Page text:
Table of contents
  1. Introduction
  2. The build
  3. What difference does one case fan make?
  4. WebKit compilation comparison


I have spent a lot of time lately working on large C++ and Rust projects — for example, a failed attempt at correctly handling pending request state for HTML <img>.complete in Servo, and an attempt at implementing lh and rlh units in WebKit. Unsurprisingly, even the smallest changes to either of these projects takes a lot of compute to recompile, making development cycles slower than ideal. Any change to Servo was an ~8 minute recompile (the script module seems to be one of the more compute-intensive parts), and any change to WebKit was a 3-10 minute recompile depending on what I had touched.

Compilation is a function of computation over time. Since I can’t yet manipulate time, I’ll have to increase my compute — hence, a new PC build. Here’s what you can expect from the remainder of this post:

  1. An overview of the new specs vs. the old
  2. Temperature benchmarks before and after the introduction of a rear exhaust fan
  3. A comparison of WebKit compilation times in the new vs. the old

The build

In my old build, I was running an i5-6600k (4 cores, 4 hardware threads), 16GB of 2400mhz CL15 RAM (12.5ns memory access latency), and an Nvidia GTX 970. You can check out my new build here. If you don’t want to click, the important points as far as compute goes are the introduction of a 3900x (12 cores, 24 hardware threads) and 32gb of 3600mhz CL16 RAM (8.88ns memory access latency). The 3900x is much faster than the i5-6600k.

I don’t play graphically intensive games, so I transplanted the GTX 970 from the old build to the new rather than upgrading.

What difference does one case fan make?

I am running 5 case fans in this build — two X2 GP-12 120mm static voltage fans came with the Meshify C and are run as top exhausts, two 140mm Noctua PWM NF-A14s are run as front intake fans, and one 120mm PWM Noctua NF-F12 as a rear exhaust. This many fans is likely overkill…but at least I can be reasonably confident things will stay cool and quiet.

All of the parts in this build arrived within a week of when I ordered them, minus the 120mm rear exhaust NF-F12 which took roughly three weeks. I decided to initially build without it. It has finally arrived, so let’s do some temperature benchmarks before and after the introduction of this fan.

For these tests I’ll be using RealBench, since that stresses both the GPU and CPU in a “realistic” fashion, and Prime95, which focuses on CPU stress-testing. All of these tests were run with every PWM fan set to the “Silent” fan profile, as that is closer to what I would actually use (though I will be setting up custom fan profiles in the end). These tests were run within hours of each other, so ambient temperature outside the case should be roughly the same between each test.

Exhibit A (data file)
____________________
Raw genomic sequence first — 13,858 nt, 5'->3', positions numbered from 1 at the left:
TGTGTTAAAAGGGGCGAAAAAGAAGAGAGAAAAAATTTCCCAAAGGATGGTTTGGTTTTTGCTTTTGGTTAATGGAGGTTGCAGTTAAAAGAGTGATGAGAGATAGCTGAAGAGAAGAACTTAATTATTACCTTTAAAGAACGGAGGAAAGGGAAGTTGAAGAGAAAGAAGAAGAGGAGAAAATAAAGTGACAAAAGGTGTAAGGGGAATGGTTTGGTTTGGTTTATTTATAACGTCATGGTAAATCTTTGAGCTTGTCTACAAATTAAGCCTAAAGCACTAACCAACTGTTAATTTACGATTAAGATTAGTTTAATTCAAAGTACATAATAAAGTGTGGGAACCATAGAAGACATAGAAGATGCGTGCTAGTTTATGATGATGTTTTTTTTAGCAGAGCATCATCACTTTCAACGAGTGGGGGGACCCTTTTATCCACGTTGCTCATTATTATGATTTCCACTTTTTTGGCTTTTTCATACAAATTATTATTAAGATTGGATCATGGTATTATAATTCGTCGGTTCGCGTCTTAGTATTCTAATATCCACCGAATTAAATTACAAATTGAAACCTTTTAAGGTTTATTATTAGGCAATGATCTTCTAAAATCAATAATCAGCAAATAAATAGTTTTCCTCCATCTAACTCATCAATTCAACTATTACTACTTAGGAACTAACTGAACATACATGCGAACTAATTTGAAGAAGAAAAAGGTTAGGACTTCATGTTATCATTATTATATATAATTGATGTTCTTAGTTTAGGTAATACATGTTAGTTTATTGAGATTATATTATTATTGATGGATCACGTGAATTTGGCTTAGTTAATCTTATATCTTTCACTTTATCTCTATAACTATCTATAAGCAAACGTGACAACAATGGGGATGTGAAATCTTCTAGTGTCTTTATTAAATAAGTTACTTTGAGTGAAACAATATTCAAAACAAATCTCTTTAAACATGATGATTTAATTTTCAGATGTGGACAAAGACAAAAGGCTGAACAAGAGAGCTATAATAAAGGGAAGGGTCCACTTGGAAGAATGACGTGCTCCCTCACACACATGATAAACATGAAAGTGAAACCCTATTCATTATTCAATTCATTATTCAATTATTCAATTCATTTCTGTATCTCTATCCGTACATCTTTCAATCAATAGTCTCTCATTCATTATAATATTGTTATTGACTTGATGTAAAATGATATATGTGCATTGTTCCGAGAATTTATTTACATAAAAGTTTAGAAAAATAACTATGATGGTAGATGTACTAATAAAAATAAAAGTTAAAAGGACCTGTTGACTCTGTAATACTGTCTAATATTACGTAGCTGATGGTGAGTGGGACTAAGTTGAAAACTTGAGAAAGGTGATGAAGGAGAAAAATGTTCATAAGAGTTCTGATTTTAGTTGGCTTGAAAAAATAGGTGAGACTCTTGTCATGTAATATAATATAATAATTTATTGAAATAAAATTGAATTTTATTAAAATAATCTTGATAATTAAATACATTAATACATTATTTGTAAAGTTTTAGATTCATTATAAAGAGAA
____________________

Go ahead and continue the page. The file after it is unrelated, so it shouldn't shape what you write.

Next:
Image showing RealBench running.

RealBench in action. Note I ended up running these tests for a total of an hour.

Image showing Prime95 about to run.



Without rear exhaust 120mm
     RealBench CPU peak: 70°C
     RealBench CPU ambient: 68°C
     RealBench GPU peak: 67°C
     RealBench GPU ambient: 65°C
     Prime95 CPU peak: 79°C
     Prime95 CPU ambient: 66°C

With rear exhaust 120mm
     RealBench CPU peak: 69°C
     RealBench CPU ambient: 67-68°C
     RealBench GPU peak: 67°C
     RealBench GPU ambient: 65°C
     Prime95 CPU peak: 76°C
     Prime95 CPU ambient: 65-66°C

Given a 1-2°C margin of error, the results are roughly the same. In case you needed more confirmation that there are diminishing returns in adding more case fans, let me prove it again. I don’t think it’s a complete waste, as more fans should be able to cool a non-peak load system more quietly by all spinning at an inaudible base-level RPM.

WebKit compilation comparison

For the following tests, I ran a clean build of WebKit with an empty ccache:

ccache --clear && \
Tools/Scripts/build-webkit --gtk --debug --clean && \
Tools/Scripts/build-webkit --gtk --debug

I’m sure there are lower-level caches that aren’t cleared running these back-to-back, but I’m okay with this not being an exact science.

Old build (i5-6600k, 16gb 2400mhz CL15 RAM):
    Attempt 1: 56min 0sec
    Attempt 2: 53min 50sec
    Attempt 3: 53min 42sec

New build (3900x, 32gb 3600mhz CL16 RAM):
    Attempt 1: 14min 59sec
    Attempt 2: 14min 22sec
    Attempt 3: 14min 23sec

About 374% faster…I’ll take it!

WebKit recently gained the ability to effortlessly integrate with IceCC, a distributed compilation tool. Renting some cloud compute and taking IceCC out for a test run sounds like a fun experiment. Stay tuned!